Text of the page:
1. Lockhart, Lisa MHA, MSN, RN, NE-BC

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Q: Why are nurse leader rounds important to patients and staff?

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A: Leadership rounding is a concept that's gained momentum in nursing. The time that a nurse leader spends with staff has a direct effect on retention, recruitment, engagement, staff satisfaction, and, ultimately, patient satisfaction and care quality. Rounding is "the process of visiting patients, nurses, and healthcare team members in patient care areas on a consistent basis for the purpose of engaging in meaningful conversations about their care or the nature of their work and suggestions for improvements."


First, let's ask ourselves, what constitutes a meaningful conversation? For the patient, we can focus on safety, perception of experience, cleanliness, wait times, pain control, and communication with healthcare providers. For staff members, leadership rounding is an opportunity for the nurse leader to witness adherence to safety initiatives and the use of communication tools, such as white boards and call lights. The nurse leader is present for handoff, bedside reporting, and the hardwiring of new processes and policies, and can work through the issues encountered by staff members during provision of care. The nurse leader can give feedback in real time and engage staff members in problem resolution. As a team, the nurse leader and staff members can examine why a process is or isn't working and determine what barriers exist to successful implementation.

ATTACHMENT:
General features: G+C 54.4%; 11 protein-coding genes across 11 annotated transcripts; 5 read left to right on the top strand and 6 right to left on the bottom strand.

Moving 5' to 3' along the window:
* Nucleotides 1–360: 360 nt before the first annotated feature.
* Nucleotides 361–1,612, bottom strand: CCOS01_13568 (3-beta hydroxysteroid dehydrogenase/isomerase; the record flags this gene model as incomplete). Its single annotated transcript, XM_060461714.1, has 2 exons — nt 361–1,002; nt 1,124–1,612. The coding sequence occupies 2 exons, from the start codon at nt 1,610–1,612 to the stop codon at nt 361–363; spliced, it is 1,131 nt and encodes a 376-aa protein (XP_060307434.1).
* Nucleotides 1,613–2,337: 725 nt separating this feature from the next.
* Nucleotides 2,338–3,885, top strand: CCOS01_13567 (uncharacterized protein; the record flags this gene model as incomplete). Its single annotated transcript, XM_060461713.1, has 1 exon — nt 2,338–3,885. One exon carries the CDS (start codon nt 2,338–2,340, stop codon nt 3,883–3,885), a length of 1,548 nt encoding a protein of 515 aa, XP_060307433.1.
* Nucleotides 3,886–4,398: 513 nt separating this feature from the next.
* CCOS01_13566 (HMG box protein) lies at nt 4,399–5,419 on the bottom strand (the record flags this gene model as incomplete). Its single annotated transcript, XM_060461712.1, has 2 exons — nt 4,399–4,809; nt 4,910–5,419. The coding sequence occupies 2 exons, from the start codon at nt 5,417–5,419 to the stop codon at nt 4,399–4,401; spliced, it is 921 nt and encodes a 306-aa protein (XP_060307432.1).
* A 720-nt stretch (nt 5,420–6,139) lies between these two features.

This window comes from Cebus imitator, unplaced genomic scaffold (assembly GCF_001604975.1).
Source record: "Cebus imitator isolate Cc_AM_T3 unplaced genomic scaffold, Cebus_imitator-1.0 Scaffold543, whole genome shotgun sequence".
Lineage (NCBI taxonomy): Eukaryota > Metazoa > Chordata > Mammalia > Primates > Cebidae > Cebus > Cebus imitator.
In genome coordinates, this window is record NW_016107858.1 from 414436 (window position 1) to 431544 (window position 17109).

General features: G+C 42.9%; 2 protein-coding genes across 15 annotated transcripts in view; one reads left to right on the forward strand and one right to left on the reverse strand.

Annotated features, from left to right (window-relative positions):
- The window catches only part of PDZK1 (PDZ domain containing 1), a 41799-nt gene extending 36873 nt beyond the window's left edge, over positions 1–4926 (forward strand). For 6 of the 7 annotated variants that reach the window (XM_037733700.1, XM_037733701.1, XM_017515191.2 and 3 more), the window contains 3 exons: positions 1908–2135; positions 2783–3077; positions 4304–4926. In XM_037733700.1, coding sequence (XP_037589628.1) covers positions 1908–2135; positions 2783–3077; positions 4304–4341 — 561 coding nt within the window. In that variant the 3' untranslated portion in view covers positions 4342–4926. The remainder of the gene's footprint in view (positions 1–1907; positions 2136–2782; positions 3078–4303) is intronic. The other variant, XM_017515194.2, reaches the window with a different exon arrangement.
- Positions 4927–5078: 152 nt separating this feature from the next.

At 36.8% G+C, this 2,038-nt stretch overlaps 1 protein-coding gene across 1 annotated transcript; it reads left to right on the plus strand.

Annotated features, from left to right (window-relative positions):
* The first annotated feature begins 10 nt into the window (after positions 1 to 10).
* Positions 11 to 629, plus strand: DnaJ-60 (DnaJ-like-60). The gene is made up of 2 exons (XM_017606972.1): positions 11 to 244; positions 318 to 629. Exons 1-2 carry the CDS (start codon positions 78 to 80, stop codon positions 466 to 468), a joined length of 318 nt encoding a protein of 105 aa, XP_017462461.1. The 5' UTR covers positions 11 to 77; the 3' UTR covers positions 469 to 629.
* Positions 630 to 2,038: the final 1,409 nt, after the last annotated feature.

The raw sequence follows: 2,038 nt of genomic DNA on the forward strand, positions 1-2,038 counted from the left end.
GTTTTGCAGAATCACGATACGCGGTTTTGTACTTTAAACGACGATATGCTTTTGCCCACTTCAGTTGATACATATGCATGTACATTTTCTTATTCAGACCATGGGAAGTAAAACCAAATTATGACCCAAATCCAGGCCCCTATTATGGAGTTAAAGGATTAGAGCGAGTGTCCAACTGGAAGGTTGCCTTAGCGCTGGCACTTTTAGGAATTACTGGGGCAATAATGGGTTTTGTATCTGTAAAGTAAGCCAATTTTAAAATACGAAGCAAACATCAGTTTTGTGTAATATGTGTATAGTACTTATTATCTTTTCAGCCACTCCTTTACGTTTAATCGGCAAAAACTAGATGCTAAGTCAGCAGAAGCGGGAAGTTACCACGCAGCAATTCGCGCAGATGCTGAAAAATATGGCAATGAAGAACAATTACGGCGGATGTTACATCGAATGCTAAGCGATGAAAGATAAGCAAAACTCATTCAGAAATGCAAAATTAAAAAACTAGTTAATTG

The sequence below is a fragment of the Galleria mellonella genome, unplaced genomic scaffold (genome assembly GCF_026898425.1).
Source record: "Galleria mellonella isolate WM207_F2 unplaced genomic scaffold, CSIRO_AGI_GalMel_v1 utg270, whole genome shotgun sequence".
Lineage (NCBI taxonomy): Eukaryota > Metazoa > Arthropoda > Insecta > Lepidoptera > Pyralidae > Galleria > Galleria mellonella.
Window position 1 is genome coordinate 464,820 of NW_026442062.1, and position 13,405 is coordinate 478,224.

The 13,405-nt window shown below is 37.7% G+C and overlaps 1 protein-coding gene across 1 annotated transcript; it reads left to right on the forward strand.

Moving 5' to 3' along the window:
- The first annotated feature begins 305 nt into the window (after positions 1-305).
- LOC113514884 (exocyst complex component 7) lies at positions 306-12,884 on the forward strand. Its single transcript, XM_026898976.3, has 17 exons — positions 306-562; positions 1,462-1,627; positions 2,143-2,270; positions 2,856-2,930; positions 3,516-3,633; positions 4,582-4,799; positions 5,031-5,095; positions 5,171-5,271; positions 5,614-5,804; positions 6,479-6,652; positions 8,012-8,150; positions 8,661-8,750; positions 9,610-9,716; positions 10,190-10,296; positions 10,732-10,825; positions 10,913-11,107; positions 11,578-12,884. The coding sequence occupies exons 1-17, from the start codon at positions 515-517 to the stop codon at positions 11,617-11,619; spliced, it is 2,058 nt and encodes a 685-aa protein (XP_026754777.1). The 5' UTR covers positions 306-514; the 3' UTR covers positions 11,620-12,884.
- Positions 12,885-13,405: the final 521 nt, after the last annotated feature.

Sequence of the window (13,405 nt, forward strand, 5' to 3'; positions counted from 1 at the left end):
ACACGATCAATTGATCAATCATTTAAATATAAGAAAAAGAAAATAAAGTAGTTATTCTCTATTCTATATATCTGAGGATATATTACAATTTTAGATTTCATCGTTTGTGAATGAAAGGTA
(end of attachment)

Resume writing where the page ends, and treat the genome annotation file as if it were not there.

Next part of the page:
Useful questions for the nurse leader to ask staff members during purposeful leadership rounds include:


* Do you have the equipment you need to do your job?


* Do you have any safety concerns?


* Are you having issues with other departments or services?


* Is there anyone you wish to recognize?


* What can I do to assist you?



Leadership rounds should be consistent and engrained in the nurse leader's routine. Rounding on patients should occur daily, with all patients on the unit if possible. If the unit is a procedural area, the nurse leader may round at different times of day. Typically, rounds shouldn't exceed 15 minutes per patient. Staff members may round with the nurse leader, but it isn't essential. Rounding on staff should be done in a quiet space for one-on-one time and limited to approximately 30 minutes. Group rounding on the unit can be occur any time of day or night. Rounding should be somewhat structured in that it's a hardwired process with a set of questions but spontaneous enough to be natural and comfortable for all involved.


When done consistently and with intention, engaging in leadership rounding is a solid evidence-based approach to driving safety and improving patient and staff satisfaction.




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